No really, I just did it. 99 of your closest friends, if you have that many, are gone. Go ahead and check…I can wait.
Well, not really, if you are logged in to your twitter account through your browser right now I could have. Ajaxian had an interesting article on everyone’s favorite microblogging site today. One of the biggest features of the site is the REST based API it provides. Whiles its dead simple to use, its also one of its biggest risks.
OK, now that I’ve scared you now here’s the fix…well, to be honest, there really isn’t one. Some have proposed OAuth as the answer. To me, its no different. I could trust one of the many twitter apps today and tomorrow the owner could get a wild hair and decide to start making money off of my trust. Twitter could add something like OAAM and OES, Oracle’s risk assessment engine and entitlements server to help with establishing application request patterns and ask the user to provide additional authentication factors when they trust a new site or the site starts behaving out of its norm.
Really the best thing you can do is install something like NoScript in Firefox and make sure you know what site’s you’re visiting, and log out of twitter when you’re done. Personally, I can live with the fact that someone might tweet for me or make changes to my account. Twitter should rethink the ability to update profile attributes through the API. I don’t think anyone would complain in return for the added security.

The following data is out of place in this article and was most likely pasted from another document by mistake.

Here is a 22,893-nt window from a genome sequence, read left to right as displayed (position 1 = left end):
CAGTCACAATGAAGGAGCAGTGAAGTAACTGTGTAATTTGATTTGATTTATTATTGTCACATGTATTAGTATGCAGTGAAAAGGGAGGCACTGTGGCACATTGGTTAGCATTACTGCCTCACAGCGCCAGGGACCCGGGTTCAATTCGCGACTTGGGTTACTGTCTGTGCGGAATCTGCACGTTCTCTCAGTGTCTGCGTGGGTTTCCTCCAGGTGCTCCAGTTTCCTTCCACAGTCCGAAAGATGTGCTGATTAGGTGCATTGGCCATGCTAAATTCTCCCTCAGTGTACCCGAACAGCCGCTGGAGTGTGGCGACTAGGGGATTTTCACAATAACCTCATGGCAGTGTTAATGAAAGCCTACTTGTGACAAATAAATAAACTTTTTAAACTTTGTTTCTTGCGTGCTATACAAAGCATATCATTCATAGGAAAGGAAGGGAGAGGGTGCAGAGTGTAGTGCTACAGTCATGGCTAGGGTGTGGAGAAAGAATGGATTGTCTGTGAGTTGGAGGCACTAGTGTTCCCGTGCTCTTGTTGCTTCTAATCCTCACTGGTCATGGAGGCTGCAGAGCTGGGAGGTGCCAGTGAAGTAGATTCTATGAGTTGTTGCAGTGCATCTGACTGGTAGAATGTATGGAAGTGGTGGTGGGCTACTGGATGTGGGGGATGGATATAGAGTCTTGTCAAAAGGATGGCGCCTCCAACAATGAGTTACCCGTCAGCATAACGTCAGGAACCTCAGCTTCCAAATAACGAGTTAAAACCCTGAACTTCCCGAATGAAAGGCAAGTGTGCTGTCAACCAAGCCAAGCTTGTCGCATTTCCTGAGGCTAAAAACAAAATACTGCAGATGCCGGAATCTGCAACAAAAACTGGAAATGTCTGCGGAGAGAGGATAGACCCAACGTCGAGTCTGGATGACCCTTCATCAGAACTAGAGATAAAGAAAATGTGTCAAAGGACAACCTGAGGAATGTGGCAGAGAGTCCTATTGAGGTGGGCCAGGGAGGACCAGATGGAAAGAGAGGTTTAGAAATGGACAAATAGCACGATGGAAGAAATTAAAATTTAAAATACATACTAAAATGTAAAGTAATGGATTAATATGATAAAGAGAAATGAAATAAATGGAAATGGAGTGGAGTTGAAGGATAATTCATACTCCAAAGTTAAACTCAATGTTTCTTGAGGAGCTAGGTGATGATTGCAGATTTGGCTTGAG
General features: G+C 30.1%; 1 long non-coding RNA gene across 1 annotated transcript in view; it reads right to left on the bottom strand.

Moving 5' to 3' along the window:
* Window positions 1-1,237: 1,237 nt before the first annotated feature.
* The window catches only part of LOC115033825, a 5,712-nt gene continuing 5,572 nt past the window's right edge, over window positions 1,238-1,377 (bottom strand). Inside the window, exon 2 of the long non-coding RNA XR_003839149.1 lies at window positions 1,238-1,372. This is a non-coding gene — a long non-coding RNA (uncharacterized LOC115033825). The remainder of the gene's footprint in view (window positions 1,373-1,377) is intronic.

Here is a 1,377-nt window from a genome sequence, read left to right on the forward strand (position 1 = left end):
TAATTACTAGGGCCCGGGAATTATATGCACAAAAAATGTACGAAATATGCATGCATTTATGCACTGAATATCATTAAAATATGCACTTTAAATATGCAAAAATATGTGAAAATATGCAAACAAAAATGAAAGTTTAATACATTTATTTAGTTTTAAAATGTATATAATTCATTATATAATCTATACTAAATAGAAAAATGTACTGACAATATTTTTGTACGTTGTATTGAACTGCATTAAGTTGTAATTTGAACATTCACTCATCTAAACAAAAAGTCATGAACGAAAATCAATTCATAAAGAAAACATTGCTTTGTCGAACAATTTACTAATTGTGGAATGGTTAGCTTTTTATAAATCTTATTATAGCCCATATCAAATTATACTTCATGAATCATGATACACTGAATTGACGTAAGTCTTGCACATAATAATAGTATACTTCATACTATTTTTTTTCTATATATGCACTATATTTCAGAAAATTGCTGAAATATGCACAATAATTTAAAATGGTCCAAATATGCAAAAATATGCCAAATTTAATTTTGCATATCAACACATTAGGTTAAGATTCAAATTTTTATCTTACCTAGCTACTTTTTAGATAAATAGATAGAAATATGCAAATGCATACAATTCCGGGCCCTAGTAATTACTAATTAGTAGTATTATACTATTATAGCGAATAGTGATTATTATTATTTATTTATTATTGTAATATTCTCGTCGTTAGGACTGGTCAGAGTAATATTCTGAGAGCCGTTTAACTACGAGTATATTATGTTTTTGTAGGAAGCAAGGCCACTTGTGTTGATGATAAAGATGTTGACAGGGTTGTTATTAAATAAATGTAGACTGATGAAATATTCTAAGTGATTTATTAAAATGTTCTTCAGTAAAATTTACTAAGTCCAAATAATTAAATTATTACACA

This is just the tip of the iceberg of things you can do without users knowing with XMLHttpRequest. Figuring out what sites people visiting a site have already visited. How scary would it be when your salesman calls and says he heard you visited the competitors product page recently and wanted to talk about how their product differs. Maybe I’m missing something, but I don’t see any easy way to solve the problem.
It’s a wild wild web2.0 world out there, be safe my friends. 😉